Decision on Brooks could come today; fate remains unclear

Cathleen Allison / Associated Press

Cathleen Allison / Associated Press

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Assembly Democrats met behind closed doors Wednesday night as leadership briefed them on the reasons a select committee recommended expelling North Las Vegas Democrat Steven Brooks.

Majority Leader William Horne and Speaker Marilyn Kirkpatrick emerged from the 90-minute caucus, saying members asked to have a night to digest the information and think about how they will vote.

Kirkpatrick, D-North Las Vegas, was noncommittal on whether they would vote on Brooks today.

“As you can imagine, there were a lot of questions,” said Horne, D-Las Vegas. “They requested time to think about it and where they stand on this.”

Asked what information leadership was able to give the Democratic caucus, Horne said “they were able to sit down with their colleagues and ask questions.” But he said the caucus as a whole wasn’t given the same confidential information as the seven members of the select committee that recommended expulsion Tuesday night.

Republicans headed by Minority Leader Pat Hickey, R-Reno, didn’t caucus. They went home more than an hour earlier.

Under the Nevada Constitution, the Assembly has sole power to expel Brooks from his seat. That would require a two-thirds vote of the 42 members — at least 28 votes.

The select committee of seven recommended Tuesday that Brooks be expelled for his and the Legislature’s good. Several members of that panel, including Horne, the chairman, expressed hope that the troubled Assemblyman would get the mental help he needs.

The lone dissent came from North Las Vegas Democrat Dina Neal, who said she was not convinced Brooks should go.

No one would discuss the details of what was in special counsel Mark Ferrario’s voluminous report on Brooks, as well as his conduct, arrests and psychological condition.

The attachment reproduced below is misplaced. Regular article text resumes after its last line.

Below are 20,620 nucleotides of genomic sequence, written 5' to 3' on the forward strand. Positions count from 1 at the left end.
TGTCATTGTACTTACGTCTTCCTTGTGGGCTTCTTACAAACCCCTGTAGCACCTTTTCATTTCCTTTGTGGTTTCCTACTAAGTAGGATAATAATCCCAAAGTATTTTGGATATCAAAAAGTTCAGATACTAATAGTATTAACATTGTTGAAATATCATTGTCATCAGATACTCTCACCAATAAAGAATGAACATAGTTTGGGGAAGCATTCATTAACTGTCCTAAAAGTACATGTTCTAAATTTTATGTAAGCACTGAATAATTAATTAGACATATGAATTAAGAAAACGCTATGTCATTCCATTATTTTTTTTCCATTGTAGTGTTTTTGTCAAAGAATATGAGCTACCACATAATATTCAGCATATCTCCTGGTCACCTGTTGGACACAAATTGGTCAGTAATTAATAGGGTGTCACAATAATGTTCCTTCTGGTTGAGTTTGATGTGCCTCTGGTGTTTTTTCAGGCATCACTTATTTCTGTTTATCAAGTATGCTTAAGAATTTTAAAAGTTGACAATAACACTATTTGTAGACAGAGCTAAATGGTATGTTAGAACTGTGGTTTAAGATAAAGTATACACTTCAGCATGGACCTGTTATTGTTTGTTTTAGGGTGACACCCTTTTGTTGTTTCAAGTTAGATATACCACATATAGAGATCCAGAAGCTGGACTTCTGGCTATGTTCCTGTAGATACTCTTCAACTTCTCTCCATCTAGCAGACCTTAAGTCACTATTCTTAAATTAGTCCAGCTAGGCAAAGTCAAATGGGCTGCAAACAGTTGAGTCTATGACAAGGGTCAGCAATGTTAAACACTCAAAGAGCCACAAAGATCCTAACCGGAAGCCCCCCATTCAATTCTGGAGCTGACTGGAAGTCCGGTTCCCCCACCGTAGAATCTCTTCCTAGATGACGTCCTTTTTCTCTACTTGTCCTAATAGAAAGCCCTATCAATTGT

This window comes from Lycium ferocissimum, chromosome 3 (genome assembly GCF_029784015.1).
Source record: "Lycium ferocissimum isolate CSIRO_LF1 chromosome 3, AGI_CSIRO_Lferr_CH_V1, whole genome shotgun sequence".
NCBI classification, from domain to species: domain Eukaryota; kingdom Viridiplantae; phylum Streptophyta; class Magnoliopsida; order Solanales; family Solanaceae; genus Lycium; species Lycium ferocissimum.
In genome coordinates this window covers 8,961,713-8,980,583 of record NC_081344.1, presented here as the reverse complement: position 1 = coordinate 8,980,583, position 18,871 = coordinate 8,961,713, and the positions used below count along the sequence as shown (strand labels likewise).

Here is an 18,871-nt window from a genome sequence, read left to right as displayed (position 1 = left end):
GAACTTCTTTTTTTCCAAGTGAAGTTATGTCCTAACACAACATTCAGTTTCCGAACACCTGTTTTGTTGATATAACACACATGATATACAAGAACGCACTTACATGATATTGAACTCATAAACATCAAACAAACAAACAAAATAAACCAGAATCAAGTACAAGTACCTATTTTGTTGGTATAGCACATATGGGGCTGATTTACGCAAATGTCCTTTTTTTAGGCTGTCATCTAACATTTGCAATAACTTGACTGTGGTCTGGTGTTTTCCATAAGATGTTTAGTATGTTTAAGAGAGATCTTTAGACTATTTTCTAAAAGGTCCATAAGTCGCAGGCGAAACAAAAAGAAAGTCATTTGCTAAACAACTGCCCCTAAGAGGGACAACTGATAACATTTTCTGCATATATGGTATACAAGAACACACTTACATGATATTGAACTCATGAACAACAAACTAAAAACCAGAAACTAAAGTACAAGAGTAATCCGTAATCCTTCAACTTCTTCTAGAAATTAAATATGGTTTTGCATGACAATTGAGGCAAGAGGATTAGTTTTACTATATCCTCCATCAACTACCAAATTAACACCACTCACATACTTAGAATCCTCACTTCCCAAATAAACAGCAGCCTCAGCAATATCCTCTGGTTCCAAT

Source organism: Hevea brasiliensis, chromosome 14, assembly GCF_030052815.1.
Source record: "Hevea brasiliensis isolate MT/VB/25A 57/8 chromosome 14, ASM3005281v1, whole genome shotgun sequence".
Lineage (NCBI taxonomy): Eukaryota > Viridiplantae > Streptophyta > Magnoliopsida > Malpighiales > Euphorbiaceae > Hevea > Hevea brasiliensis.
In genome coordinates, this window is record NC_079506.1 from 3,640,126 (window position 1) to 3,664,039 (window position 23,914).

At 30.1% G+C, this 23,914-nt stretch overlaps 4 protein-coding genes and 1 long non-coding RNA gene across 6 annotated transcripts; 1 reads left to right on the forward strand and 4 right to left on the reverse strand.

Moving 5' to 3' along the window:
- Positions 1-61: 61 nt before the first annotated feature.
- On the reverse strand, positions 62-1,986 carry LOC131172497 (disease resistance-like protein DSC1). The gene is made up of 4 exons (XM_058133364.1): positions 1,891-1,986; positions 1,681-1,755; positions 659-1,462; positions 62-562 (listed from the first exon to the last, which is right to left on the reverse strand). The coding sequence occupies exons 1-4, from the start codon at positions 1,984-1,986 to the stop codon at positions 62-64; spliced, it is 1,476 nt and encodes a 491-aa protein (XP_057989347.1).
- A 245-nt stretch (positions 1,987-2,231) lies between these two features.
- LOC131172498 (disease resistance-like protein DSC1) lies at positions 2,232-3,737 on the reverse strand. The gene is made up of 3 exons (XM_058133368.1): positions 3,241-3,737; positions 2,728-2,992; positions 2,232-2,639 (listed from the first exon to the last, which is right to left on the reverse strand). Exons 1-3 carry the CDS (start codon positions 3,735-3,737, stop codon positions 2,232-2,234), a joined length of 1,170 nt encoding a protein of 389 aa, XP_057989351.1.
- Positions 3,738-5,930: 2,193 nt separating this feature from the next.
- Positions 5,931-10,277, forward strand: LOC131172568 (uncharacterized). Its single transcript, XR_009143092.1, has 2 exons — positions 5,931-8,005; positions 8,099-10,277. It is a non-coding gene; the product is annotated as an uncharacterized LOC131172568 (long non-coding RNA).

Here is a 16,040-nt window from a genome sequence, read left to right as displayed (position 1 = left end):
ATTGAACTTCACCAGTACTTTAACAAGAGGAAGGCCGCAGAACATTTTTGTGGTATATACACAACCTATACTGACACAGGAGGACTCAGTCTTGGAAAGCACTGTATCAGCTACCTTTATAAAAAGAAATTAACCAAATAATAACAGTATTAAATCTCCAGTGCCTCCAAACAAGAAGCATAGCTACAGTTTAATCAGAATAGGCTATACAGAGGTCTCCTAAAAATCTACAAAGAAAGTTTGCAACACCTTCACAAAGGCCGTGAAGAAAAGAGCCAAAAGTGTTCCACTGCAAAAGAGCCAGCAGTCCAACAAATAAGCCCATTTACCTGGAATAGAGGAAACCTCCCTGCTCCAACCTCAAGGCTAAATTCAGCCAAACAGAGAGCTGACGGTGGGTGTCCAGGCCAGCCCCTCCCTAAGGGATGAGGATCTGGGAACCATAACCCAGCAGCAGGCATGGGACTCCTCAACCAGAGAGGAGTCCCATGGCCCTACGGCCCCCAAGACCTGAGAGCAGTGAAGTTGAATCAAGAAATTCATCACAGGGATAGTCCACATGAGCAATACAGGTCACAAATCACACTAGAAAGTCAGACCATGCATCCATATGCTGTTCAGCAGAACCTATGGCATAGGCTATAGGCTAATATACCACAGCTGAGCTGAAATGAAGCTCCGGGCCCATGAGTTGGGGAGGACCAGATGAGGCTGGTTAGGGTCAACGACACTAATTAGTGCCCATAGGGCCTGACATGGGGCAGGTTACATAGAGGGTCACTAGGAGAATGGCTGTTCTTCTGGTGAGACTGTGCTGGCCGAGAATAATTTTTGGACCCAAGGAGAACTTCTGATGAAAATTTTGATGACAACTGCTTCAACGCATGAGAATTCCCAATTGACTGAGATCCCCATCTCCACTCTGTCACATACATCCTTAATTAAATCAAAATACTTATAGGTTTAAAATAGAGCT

That prompted Hickey to argue Tuesday night that while some parts of the evidence, such as his medical records, are confidential by federal law, other parts are at least generally known and should be made public.

At Ferrario’s recommendation, the committee decided against letting any of the information out and went so far as to collect the 300-page binders from committee members after a four-hour hearing that concluded shortly before midnight.

Brooks’ issues began before the opening of the 2013 Legislature when he allegedly threatened Kirkpatrick’s life. That was followed by several alleged incidents including one involving a sword outside a relative’s Southern Nevada home and charges of him committing domestic battery against his estranged wife. That incident reportedly involved a scuffle with police in which he allegedly tried to take the arresting officer’s gun. He faces resisting arrest and domestic violence charges in that case.

Brooks was at one point ordered held for 72 hours for psychological evaluation. More recently, he tried to buy a hunting rifle from a sporting-goods store in Sparks but was denied.

He had been ordered barred from the Legislative Building and all legislative functions pending resolution of the case. He didn’t attend Tuesday’s select committee hearing.


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